Change Square has changed, but not for the better. The tent city outside Sana’a University that was the focal point of year-long protests against Yemen’s President Ali Abdullah Saleh did not fold up after the dictator was finally ousted at the end of February. On the contrary, many of the tents have taken on a sense of permanence, with plastic and canvas giving way to cinder-block walls. Where youthful revolutionaries chanted anti-Saleh slogans and braved assaults by the dictator’s troops and thugs, vendors now flog shoes, toys and replica soccer jerseys. A hard core of protesters remain, but with an elected President — Abd Rabbuh Mansour al-Hadi — now running this impoverished nation, their protestations, for the most part, get little attention.
Only one protester continues to make waves: Tawakul Karman, who won (with two other women) the Nobel Peace Prize last year and became one of the Arab Spring’s most recognizable faces. Her tent in the middle of Change Square continues to attract a steady stream of foreign dignitaries, local admirers and all manner of Yemenis seeking her guidance on how to get their grievances heard. Karman often sleeps in her tent, going home “when I miss my kids too much.”
Why’s Karman still in the square? After all, she endorsed the election that brought Hadi, uncontested, to office. Why not now go home for good, and let him get on with governing the country? Because, she says, “the revolution is still going on.”
Saleh may have stepped down, but the deal that brought his 44-year rule to an end, brokered by Gulf Arab states, protects him from prosecution, to the frustration of the Change Square faithful. The dictator’s son and nephew continue to command large parts of the Yemeni military, ensuring the family’s continued influence over the country. “As long as even one of his family remains in government, they will threaten the political transition and destabilize the country,” Karman says. “All the members of the old regime have to go, and there should be no delay.”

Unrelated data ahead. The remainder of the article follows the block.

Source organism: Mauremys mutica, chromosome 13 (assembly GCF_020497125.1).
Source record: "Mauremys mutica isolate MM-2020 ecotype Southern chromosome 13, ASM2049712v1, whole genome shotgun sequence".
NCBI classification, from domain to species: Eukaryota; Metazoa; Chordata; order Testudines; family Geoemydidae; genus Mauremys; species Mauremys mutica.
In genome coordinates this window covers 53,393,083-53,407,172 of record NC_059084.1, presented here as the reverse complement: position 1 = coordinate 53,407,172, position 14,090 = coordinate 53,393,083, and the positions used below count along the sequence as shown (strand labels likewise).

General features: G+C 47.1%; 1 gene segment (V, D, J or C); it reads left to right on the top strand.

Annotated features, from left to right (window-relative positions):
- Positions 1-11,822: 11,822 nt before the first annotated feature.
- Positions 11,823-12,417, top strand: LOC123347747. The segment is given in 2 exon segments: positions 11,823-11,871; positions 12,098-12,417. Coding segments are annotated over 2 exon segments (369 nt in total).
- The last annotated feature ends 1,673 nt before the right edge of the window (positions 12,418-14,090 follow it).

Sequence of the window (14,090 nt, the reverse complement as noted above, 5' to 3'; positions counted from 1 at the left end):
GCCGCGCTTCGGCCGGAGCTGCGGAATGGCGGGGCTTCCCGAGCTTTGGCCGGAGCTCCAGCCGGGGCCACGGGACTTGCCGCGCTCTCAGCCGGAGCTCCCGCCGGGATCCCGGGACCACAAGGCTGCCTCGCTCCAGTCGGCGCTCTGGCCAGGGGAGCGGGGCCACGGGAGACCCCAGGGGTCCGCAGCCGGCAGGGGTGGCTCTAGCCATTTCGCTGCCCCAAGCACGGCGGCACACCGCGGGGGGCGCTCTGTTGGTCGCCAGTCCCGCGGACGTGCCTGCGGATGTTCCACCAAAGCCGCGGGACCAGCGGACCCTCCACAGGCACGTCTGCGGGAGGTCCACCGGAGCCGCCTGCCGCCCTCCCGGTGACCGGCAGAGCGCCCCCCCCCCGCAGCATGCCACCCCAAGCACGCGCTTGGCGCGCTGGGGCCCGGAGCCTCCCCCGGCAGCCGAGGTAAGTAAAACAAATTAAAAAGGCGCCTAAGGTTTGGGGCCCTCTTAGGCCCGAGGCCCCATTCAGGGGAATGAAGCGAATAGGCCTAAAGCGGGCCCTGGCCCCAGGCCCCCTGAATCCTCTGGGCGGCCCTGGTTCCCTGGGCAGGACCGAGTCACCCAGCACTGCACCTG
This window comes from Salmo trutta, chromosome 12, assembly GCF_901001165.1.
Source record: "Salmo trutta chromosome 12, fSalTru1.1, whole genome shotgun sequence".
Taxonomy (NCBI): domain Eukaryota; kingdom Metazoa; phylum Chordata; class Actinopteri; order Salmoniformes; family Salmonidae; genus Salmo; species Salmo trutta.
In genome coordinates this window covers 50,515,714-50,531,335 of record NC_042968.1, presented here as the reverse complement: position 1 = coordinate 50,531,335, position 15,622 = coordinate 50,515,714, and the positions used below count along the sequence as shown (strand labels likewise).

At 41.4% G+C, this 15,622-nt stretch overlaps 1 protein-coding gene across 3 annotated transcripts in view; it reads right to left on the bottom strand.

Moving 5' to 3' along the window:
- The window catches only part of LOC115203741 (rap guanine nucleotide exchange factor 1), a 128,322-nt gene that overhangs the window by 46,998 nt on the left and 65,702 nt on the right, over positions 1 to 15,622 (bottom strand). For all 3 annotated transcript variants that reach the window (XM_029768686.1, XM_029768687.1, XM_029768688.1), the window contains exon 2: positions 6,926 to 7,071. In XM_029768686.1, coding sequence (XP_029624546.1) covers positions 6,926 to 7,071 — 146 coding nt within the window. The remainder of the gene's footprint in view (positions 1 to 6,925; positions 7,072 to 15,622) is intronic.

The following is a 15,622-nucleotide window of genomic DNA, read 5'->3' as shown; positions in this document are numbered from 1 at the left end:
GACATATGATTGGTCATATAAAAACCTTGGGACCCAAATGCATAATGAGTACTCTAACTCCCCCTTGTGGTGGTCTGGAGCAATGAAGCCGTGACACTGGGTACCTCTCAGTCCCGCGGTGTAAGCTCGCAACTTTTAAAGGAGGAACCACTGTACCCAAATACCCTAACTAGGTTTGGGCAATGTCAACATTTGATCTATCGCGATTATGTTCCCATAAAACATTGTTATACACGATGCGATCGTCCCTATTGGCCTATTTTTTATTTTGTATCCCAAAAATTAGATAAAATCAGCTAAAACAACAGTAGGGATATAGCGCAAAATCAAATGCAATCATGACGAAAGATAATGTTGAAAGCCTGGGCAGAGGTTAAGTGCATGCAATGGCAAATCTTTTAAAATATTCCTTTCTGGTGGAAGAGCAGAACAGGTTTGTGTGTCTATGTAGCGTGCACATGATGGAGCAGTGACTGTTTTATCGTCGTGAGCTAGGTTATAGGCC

She worries that Hadi, who has won praise for his first few months in office, lacks the will and stamina to thoroughly clear the Augean Stables of Yemeni politics. “He is a good man, and, with him, we have the legitimacy of the revolution,” she says. “But he cannot be successful until he removes all the Salehs.” To those who say that’s just impractical, that Hadi’s being politically pragmatic in strengthening his own position before taking on the remnants of the old regime, Karman says, in effect, fiddlesticks. “Taking things slowly will only weaken [Hadi], and strengthen those who want to continue the way things were before,” she says. “The President’s legitimacy and strength will lessen with time.”
That’s not the only unfinished business of the revolution, she adds. Those who continue to gather at the square hope to keep up pressure on the government to tackle Yemen’s chronic problems: corruption, massive unemployment, poor governance. They see themselves as a bulwark against reactionary and extremist groups that might want to hijack the process of writing the country’s new constitution. Karman also hopes her continued presence will remind the rest of the Gulf states and the U.S. that they can and should do more to help Yemen find its feet after decades of misrule. “The world has a role to play here, not to give us money but to help in our development,” she says.
Karman is coy about her own future. Elections for a new parliament are expected in 2014, and she says “the revolutionaries” — the young, mostly secular Yemenis who led the protests against Saleh — will not repeat the mistakes of Egyptian and Tunisian youth groups, which failed to evolve into political organizations and lost out to Islamist parties in elections. But Karman is herself member of Islah, the Yemeni Islamist group that is, if anything, to the political right of the Muslim Brotherhood. Although she has clashed with the party’s old guard, she hasn’t given up her membership. “If a day comes when I have to choose between Islah and the goals of the revolution, I will choose the revolution,” she says. “But that is not necessary now.”
By Bobby Ghosh